The purpose of this paper is to describe regulatory activities since the initial regulatory actions between 2001 and 2003 in response to securities firm research analyst conflicts of interest that were identified after the “internet bubble.”
The paper describes a number of important regulatory activities, including: interpretive activities, such as the 2004 Second Joint Research Memorandum; establishment of a new licensing requirement for research analysts; additional rulemaking, in the form of 2005 changes to the SRO Rules that are meant to tighten those rules; the December 2005 report of the NASD and NYSE studying the operation and effectiveness of prior regulatory actions, including the SRO Rules; enforcement actions against both firms' and research analysts' behavior; industry sweeps gathering information regarding industry practices in respect of debt research; and rulemaking for purposes of implementing interpretive guidance and Joint Report.
Following extraordinary and sweeping regulatory actions between 2001 and 2003, securities regulators have continued a high level of activity with respect to securities research. Research regulation stands as a hallmark for the current era of securities regulation for at least three reasons: it has displayed a wide range of regulatory tools including rulemaking, publication of interpretive guidance, “sweep” examinations, licensing, and enforcement, and has been largely “principles‐based” rather than prescriptive in nature; it is marked by complexity: a web of SEC, SRO, and informal or “best practices” regulation now exists covering every aspect of securities research; and it is a cornerstone of an emerging regulatory theme of heightened and more detailed compliance for investment banking operations.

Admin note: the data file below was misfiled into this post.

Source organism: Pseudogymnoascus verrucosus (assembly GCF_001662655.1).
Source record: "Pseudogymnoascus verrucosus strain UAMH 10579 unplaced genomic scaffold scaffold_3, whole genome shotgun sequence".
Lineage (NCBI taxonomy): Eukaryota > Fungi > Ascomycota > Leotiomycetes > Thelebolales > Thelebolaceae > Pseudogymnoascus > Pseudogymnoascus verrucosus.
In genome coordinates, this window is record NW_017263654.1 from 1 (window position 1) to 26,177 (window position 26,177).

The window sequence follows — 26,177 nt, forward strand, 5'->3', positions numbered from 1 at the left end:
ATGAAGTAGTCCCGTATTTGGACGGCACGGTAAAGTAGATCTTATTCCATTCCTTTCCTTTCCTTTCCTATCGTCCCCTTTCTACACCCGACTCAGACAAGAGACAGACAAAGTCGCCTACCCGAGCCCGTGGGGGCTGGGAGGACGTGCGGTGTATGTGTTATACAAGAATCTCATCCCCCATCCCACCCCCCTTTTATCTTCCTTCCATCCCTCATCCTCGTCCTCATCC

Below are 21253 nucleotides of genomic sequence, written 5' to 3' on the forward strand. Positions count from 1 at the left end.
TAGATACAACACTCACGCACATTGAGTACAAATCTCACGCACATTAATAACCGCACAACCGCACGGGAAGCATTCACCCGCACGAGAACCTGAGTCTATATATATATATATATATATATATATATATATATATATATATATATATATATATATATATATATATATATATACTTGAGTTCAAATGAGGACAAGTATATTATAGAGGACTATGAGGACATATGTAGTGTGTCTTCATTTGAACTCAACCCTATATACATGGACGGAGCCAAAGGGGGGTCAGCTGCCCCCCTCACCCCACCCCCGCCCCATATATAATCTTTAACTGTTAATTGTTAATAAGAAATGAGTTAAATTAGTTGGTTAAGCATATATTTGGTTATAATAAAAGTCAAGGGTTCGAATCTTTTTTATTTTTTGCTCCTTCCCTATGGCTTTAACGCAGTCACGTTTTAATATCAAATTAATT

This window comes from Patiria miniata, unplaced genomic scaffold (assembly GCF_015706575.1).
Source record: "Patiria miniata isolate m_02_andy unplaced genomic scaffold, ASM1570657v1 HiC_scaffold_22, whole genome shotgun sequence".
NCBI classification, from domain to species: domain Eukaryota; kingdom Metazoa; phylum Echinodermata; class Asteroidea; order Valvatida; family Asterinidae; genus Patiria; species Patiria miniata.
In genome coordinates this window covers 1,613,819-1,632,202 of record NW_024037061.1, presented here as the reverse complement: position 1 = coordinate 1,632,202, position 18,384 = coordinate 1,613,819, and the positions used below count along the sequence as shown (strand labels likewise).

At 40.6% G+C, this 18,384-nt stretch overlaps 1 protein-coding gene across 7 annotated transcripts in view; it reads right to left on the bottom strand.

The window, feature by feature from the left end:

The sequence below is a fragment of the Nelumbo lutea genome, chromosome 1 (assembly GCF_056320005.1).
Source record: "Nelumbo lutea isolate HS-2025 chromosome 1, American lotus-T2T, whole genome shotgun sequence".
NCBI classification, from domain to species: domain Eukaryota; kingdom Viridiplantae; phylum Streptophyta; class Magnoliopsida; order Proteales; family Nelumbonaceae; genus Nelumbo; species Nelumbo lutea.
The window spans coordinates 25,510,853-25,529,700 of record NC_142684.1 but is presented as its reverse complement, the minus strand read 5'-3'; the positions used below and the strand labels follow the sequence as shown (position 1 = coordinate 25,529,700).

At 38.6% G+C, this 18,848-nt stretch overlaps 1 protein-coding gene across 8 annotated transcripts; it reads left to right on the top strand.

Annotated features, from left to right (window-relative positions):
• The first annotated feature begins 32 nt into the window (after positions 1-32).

This is a valuable summary and analysis of seven years of regulatory activity on a complex issue by experienced securities lawyers
Gittleman, C.S. and Sacks, R.D. (2008), "The development of US regulation of broker‐dealer research", Journal of Investment Compliance, Vol. 9 No. 2, pp. 12-25. https://doi.org/10.1108/15285810810886144Download as .RIS
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